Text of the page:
Mustard drove Harris back over his head for his sixth four to reach 50 off 97 balls then stepped back to loft a four over extra cover.
But he gave Harris a third wicket when he drove to long-on, where Toby Roland-Jones held an excellent catch.
Darren Stevens: Finished as the pick of the bowlers on opening day Kent’s pace bowlers combined to dismiss Essex for 212 on the opening day of their LV= Country Championship Division Two match at Chelmsford.
Darren Stevens returned figures of 4-36 while Mark Davies and Charlie Shreck each claimed three wickets before the visitors finished the day on 20-1 in reply.
It could have been worse for Essex if not for a half-century from Graham Napier, who along with skipper James Foster dug his side out of a major hole at 109-6.
Both batsmen made progress with confident drives and cuts, the stand of 88 being broken when an attempted square drive from Foster (48) against Shreck (3-61) ended up in the hands of Matt Coles in the slip cordon when just three short of his half-century.
Napier mixed a certain amount of caution with controlled aggression to collect five fours and a six before finally being undone by Stevens for 58.
The only other stand of note featured openers Tom Westley (30) and Jaik Mickleburgh (37) after Kent had gambled on putting their opponents in after winning the toss.
Davies (3-31) removed both batsmen.
The loss of Mickleburgh triggered a run of four wickets for eight runs in the space of 32 deliveries, with Mark Pettini adding just 16 before Napier and Foster led a meaningful recovery.
Left with 12 overs before the close, Kent lost Rob Key, who was caught behind off David Masters after contributing just a single run.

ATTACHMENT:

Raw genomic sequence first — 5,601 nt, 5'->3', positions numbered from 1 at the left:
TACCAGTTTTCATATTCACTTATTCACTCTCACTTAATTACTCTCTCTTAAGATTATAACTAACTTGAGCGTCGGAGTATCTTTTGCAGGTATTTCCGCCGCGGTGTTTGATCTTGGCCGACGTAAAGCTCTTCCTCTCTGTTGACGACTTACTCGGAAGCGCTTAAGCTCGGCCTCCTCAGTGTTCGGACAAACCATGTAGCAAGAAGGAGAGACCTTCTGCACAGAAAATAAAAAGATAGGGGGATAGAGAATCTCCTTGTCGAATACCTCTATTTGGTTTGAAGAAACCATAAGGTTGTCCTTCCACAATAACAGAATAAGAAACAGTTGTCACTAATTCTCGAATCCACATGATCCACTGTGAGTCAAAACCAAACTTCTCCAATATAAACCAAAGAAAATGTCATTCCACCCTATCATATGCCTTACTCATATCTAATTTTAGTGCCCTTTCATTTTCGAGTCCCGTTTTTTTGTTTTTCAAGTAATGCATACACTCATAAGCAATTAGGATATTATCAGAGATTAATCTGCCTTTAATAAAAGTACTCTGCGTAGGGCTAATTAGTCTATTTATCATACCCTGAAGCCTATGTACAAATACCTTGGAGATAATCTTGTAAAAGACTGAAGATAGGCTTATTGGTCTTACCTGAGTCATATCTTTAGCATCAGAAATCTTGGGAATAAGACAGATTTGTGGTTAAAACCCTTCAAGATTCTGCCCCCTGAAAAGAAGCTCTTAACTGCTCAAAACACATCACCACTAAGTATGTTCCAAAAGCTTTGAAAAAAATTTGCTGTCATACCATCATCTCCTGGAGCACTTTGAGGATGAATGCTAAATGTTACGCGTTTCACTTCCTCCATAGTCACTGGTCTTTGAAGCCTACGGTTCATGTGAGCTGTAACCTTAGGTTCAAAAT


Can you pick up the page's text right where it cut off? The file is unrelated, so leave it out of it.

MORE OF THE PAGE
Worcestershire’s veteran seamer Alan Richardson claimed a career-best 8-37 against Gloucestershire on the opening day at New Road.
Gloucestershire were all out for 234 in 70.3 overs and, at the close, the Worcestershire had reached 65-0 in reply with skipper Daryl Mitchell unbeaten on 46.
Richardson, 38, quickly carried on where he left off in Worcestershire’s previous game when he bagged match figures of 12-63 in a two-day, 10-wicket demolition of Kent at Canterbury last week.
He ensured it was an unproductive return to New Road for Gloucestershire skipper Michael Klinger, who played in six Championship games for Worcestershire when he deputised as the club’s overseas player before Phil Hughes’ arrival last season.
The Australian scored just five before he pushed forward and was trapped leg before by Richardson, who soon went on to capture Dan Housego during an opening spell which yielded figures of 7-0-12-2.
Chris Dent went on to complete a half-century partnership with Alex Gidman before he pushed forward on the back foot off Richardson and was caught behind by Michael Johnson.
Dent departed soon after lunch when undone by a Richardson delivery which cut in and knocked back his off stump for 41, which contained eight fours.
Stability At 99-4, Gloucestershire needed stability which was provided by Hamish Marshall and Benny Howell who steadily constructed a half-century stand in 14 overs.
Their partnership spanned 20 overs and produced 74 runs before Mitchell’s first ball accounted for Howell for 36.
Mitchell then highlighted his fielding abilities in the next over by holding on to a low, one handed reflex catch at second slip to remove Marshall for 45 off paceman Chris Russell.